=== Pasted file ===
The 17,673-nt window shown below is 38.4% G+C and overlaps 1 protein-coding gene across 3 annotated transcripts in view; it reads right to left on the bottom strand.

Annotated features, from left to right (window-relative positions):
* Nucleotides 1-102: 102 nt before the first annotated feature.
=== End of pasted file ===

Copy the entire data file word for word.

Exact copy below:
The 17,673-nt window shown below is 38.4% G+C and overlaps 1 protein-coding gene across 3 annotated transcripts in view; it reads right to left on the bottom strand.

Annotated features, from left to right (window-relative positions):
* Nucleotides 1-102: 102 nt before the first annotated feature.